How many times have you watched a movie or a TV show that is an adaption of a written story and thought to yourself “the book is better?” We have all said that at some point when we watch a movie adaption of something, and there are probably dozens of fans of J.R.R Tolkien who saw The Hobbit or its predecessor The Lord of the Rings who believed that although some of the aspects of the film – the casting, the acting, the special effects, and some of the scenes were amazing, they would have thought the books were far superior.
The problem with live-action adaptions is the crew and the writers have a finite amount of time to condense the original work into something exciting and fast-paced for the audience, so it makes sense there will be differences between the original and the live-action adaptations. “The Magicians” trilogy by Lev Grossman is a rare exception. What makes it even more amazing is the adaptation of “The Magicians” was done by Syfy, a network not known for its quality and an awful budget.
Listed below are Five Reasons Why “The Magicians” is better than the book, and it isn’t just because Syfy decided to add a little bit of Je ne se quoi in a rare move.
1. The Characters
Alright, so Quentin is a bit sullen, but the writers have written him as a complex individual, full of colour, though he is the only member of the cast who can have that description. Every character is seen through Quentin’s’ eyes, especially the women around him. Grossman does give us insights into the lives of Julia and Alice, but compared to Quentin’s reality they are more mundane. The others – Josh, Penny, Janet and Elliot – are just the same. In the books, Julia was raped by a trickster god, and this event makes Quentin’s childhood friend into a person, defining who she is. John McNamara and Sara Gamble, the show’s creators, have made this show truly a mix of fascinating characters who carry weight like the main character.
2. The Tone of the Show
This is the reason why this show has succeeded. Grossman’s books all carry a wry attitude, they take themselves far too seriously, but the TV adaptation just ignores it and flips it around to make it something to be happy about, but it doesn’t have a stupid plotline. The episodes are full of pop culture references similar to those of other shows over the years which is opposite to the fantasy setting. Not only that, but the characters and the show writers are completely unafraid of reflecting the real world setting of a school or college where the students are interested in sexuality while other aspects of the show are portrayed; the strange citizens of Fillory, the talking creatures straight out of fantasy legends, but also the other emotions. Julie and Alice experience trauma and the show portrays that. Depression is shown reflected by Josh and Elliot.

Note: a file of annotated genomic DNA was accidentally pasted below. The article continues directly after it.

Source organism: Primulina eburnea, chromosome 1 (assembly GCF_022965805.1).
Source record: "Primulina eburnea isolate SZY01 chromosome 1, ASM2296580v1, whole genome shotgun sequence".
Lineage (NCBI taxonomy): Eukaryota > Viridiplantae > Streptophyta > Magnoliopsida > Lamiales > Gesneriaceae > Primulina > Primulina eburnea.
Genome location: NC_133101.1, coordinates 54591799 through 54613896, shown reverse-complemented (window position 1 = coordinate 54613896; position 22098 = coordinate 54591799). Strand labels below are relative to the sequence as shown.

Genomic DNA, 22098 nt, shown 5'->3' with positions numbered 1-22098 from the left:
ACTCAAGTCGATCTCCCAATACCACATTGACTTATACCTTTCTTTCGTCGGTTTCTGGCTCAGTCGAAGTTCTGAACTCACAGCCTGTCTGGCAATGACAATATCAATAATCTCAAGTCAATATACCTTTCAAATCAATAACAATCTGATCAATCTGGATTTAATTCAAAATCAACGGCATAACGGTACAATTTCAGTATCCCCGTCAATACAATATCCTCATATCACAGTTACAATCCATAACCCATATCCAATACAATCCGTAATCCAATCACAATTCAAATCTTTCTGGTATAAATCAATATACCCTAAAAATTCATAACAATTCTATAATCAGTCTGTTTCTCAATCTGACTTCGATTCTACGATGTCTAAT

The Magicians refuses to let the characters stay at war with one another when something goes wrong with friends, it’s too compassionate for that to happen. Best of all, none of the characters feels like they are outsiders to anything. Everyone has the chance to be taken seriously, even those characters who as gloomy as Quentin.
How many times have you watched something like the original Charmed TV show and saw spells and magic being used, or BBC’s Merlin where magic caused problems only for Merlin to learn something about it at the end, that it wasn’t worth the risk sometimes, only it didn’t have the greatest of results? Well, the same thing is true on The Magicians. The characters find themselves in deeper trouble each time they cast a spell, which is learning curve in itself, while the spell hasn’t exactly helped make life easier for them. The writers of the show have apparently taken onboard the fact they need to make the magic look as real as they could without it looking cheap and tacky like in so many other fantasy shows. No, they have tried to make it all look as realistic as they could. The fact Syfy did this is impressive in itself. Syfy is not a network known for its high quality at the best of times.
4. A Change in the Path
The Magicians became very interesting when it left the path the writer had created for it, and while the show writers couldn’t do away with the familiarity of the books, they could play with it a little, tweak it here and there, there is a new path for the story. When that happens and it all kicks off, anything could take place in the storyline. Like The Good Place which is another excellent show, The Magicians’ seasons always rest themselves, giving the characters a chance to encounter something new with each new season without losing what made the previous seasons great. The writers make each episode significant.
They also take full advantage of the setting to give The Magicians something new to encounter each season. They do this to help the characters grow and develop of people, to relate to each other, but more importantly, to help their viewers and fans to relate to them as well, something which is lacking in many TV shows, unfortunately.
5. One of the Writers
Sarah Gamble has experience writing on the Supernatural TV series before things started to go downhill. In the past, she gave that particular show a lot of amazing dialogue, great storylines and character development. That makes her perfect for The Magicians, and its helped her as well because she has been able to do things with The Magicians she wasn’t able to do with Supernatural – bringing in new, diverse characters, great dialogue and providing connections for all of them.